SPRINGFIELD, Ill. – Speaker Michael J. Madigan is re-forming a bipartisan committee to review the state’s use of public-private partnerships, and ensure partnerships pursued by Gov. Bruce Rauner operate transparently and ethically. A previous House committee was stonewalled by Rauner’s administration during an initial investigation last year, but a recent report by the Better Government Association (BGA) raised questions about potential conflicts of interest and other administrative problems within Rauner’s Intersect Illinois Corporation, a private corporation coordinating economic development with the state.
“Done effectively, public-private partnerships can offer increased opportunity for cooperation between the state and businesses, but these partnerships must be held to the same standards of ethics and accountability we expect from all who serve the public,” Madigan said. “The governor has prioritized using outside groups for economic development and infrastructure projects, and this committee will work to ensure taxpayer dollars are being used appropriately and in a way that allows the public to review all decisions and interactions.”
Madigan has appointed Assistant Majority Leader Lou Lang to chair the Special Committee on Public-Private Partnerships. State Rep. Chris Welch will serve as vice chair. Reps. Will Davis, Carol Sente and Fred Crespo will serve on the committee, along with five House Republican appointees.
Earlier this month, the BGA released a report questioning the efficiency, transparency and potential conflicts of interest within Rauner’s Intersect Illinois Corporation. Intersect Illinois is not an official sanctioned public-private partnership, but a private corporation with which Rauner has directed state agencies to coordinate economic development initiatives. As a result, Intersect operates with limited oversight and accountability. According to the report, Intersect Illinois raised funds from 41 private and public organizations in the state, but has not published the amounts raised or disclosed whether any benefits have been conferred on its contributors, despite the governor’s commitment that such items would be made public. The BGA also found one of Intersect’s first actions was to hire a Florida consulting firm with extensive ties to Republican politics. Professional fees being paid to the firm are redacted on Intersect’s public website.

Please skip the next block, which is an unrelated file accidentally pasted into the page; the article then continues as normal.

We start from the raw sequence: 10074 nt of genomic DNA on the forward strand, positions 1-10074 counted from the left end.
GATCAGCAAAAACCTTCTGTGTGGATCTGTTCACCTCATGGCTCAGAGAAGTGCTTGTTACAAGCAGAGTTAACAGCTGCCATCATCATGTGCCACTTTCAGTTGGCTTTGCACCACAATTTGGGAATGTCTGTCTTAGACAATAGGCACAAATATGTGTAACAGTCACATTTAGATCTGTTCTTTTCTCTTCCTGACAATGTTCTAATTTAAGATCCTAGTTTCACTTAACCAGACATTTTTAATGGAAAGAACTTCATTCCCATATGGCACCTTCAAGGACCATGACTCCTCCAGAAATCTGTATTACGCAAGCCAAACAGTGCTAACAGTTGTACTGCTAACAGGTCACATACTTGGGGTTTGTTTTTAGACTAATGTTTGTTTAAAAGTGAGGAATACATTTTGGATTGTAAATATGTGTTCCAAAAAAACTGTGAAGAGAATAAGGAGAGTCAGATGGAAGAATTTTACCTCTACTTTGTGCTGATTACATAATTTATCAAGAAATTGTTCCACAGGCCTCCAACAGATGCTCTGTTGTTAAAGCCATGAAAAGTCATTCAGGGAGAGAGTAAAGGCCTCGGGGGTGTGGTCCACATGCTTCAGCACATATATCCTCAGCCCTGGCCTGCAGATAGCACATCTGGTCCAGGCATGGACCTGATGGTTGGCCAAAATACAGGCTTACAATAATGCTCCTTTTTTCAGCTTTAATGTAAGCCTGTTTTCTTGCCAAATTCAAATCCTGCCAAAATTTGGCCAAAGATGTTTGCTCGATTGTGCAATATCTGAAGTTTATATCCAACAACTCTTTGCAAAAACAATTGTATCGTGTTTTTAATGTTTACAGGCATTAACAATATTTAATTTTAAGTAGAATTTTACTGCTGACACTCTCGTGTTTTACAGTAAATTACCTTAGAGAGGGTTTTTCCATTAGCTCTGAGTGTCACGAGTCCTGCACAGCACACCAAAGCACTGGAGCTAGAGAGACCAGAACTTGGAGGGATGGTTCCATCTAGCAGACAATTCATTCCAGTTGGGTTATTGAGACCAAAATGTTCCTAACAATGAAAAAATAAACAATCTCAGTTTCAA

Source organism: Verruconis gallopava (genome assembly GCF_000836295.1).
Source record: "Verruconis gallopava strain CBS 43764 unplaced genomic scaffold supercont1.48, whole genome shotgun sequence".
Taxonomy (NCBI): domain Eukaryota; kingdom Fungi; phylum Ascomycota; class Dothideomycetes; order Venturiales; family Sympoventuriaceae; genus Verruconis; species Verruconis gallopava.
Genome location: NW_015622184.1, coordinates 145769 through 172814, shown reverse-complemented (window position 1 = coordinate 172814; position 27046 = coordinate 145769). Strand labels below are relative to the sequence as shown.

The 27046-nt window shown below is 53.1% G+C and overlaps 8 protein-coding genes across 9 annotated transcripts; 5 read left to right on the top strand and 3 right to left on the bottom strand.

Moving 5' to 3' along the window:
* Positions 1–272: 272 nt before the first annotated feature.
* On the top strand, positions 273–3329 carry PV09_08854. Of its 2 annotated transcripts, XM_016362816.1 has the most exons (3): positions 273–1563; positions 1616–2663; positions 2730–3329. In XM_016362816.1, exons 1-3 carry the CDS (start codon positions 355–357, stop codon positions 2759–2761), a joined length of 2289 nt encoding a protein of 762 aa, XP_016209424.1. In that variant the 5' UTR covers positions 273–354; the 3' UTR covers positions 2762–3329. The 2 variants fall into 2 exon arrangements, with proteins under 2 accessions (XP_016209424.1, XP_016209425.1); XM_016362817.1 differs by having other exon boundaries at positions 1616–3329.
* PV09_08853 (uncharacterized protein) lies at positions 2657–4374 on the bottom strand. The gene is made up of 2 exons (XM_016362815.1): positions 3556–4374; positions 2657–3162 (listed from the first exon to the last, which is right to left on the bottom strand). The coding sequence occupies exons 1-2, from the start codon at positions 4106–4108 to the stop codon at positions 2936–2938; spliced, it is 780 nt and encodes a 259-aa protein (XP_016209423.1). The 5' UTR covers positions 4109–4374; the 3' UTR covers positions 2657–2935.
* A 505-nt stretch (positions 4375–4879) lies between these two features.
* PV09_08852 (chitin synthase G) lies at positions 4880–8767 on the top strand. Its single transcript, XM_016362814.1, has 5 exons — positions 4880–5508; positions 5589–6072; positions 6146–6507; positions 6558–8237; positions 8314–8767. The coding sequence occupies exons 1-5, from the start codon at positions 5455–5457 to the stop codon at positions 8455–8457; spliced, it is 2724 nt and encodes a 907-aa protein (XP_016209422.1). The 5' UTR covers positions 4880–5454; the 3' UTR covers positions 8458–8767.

BGA found Intersect Illinois’ disclosure of taxpayer-funded incentives offered to businesses as “spotty,” and noted that promises to publish board minutes have not been followed consistently.
“It’s important that as we pursue these new ventures we do not lose sight of our basic commitment to serve the public ethically and transparently,” Madigan said. “This committee will provide bipartisan oversight, evaluation and study of Illinois’ use of public-private partnerships, and further our efforts to work cooperatively with the governor.”
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